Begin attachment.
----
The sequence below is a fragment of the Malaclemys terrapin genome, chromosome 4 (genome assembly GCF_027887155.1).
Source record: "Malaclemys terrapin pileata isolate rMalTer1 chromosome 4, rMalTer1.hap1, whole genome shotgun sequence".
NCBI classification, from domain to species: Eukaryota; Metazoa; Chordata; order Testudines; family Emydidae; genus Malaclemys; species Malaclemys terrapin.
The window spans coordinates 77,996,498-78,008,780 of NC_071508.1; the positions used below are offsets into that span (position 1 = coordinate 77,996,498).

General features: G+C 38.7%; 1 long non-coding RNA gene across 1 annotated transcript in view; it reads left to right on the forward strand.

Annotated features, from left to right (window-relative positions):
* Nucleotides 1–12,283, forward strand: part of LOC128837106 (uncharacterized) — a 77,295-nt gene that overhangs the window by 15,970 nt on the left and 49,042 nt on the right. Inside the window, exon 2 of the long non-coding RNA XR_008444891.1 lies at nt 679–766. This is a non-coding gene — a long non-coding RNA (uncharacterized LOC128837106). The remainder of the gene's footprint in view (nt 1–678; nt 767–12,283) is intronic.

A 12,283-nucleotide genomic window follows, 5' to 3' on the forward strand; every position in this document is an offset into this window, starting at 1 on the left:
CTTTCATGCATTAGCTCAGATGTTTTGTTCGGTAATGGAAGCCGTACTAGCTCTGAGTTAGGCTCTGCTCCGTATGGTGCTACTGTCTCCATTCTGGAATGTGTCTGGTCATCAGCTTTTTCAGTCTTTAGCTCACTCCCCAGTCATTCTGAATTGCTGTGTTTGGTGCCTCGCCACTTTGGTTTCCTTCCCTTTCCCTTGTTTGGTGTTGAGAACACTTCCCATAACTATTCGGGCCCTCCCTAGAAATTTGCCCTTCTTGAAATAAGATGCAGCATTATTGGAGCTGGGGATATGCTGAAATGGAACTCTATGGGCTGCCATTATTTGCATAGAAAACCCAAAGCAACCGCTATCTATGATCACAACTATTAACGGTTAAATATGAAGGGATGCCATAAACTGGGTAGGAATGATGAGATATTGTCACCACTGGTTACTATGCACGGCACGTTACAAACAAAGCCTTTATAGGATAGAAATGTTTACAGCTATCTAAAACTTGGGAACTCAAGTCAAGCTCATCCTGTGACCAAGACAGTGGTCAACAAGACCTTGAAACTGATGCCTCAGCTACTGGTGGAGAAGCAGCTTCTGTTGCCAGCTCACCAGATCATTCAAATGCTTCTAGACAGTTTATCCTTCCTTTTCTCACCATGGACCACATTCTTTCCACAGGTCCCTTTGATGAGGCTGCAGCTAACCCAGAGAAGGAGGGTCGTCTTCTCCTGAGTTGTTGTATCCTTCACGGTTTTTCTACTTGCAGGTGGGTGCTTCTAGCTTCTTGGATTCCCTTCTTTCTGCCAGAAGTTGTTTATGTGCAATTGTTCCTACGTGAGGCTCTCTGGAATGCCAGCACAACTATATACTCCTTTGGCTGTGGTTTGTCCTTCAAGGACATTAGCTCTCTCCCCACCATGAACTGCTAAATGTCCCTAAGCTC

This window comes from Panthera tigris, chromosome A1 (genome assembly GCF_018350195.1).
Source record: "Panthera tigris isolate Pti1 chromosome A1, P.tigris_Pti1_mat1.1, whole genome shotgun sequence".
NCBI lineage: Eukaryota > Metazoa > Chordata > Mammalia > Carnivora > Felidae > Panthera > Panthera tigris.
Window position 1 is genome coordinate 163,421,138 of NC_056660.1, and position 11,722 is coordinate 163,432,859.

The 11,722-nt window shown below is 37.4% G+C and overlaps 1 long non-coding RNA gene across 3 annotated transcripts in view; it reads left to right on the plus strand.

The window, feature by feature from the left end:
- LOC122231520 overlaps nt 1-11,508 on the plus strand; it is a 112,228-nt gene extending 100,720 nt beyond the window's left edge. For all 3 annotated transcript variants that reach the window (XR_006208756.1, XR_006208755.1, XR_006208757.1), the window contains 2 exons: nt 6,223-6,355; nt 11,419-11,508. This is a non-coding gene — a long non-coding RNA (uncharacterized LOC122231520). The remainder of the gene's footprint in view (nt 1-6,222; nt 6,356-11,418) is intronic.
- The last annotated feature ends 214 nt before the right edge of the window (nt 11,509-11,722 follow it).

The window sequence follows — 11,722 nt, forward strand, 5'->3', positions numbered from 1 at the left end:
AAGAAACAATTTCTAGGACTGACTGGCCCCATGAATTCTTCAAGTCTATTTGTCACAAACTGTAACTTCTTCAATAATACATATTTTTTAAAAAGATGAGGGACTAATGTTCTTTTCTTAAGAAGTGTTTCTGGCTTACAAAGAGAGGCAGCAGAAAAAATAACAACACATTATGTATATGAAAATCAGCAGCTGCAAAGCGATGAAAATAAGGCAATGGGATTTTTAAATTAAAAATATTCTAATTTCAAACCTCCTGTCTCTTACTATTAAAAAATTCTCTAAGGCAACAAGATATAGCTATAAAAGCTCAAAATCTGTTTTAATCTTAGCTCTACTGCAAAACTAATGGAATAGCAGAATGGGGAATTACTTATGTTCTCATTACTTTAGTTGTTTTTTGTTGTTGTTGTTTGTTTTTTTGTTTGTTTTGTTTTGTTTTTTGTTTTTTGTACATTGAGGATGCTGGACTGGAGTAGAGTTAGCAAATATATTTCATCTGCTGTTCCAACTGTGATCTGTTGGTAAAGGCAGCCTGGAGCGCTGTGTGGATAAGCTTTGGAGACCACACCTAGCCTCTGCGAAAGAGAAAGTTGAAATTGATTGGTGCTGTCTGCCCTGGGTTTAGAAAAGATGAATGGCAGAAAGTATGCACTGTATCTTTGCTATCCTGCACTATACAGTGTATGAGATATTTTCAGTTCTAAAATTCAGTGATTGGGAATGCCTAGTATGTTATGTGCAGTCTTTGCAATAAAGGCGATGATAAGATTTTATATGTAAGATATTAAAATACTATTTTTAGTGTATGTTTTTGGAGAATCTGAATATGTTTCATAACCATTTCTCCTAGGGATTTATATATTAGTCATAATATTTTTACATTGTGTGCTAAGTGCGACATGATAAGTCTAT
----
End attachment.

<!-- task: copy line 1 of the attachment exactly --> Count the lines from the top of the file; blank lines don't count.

The sequence below is a fragment of the Malaclemys terrapin genome, chromosome 4 (genome assembly GCF_027887155.1).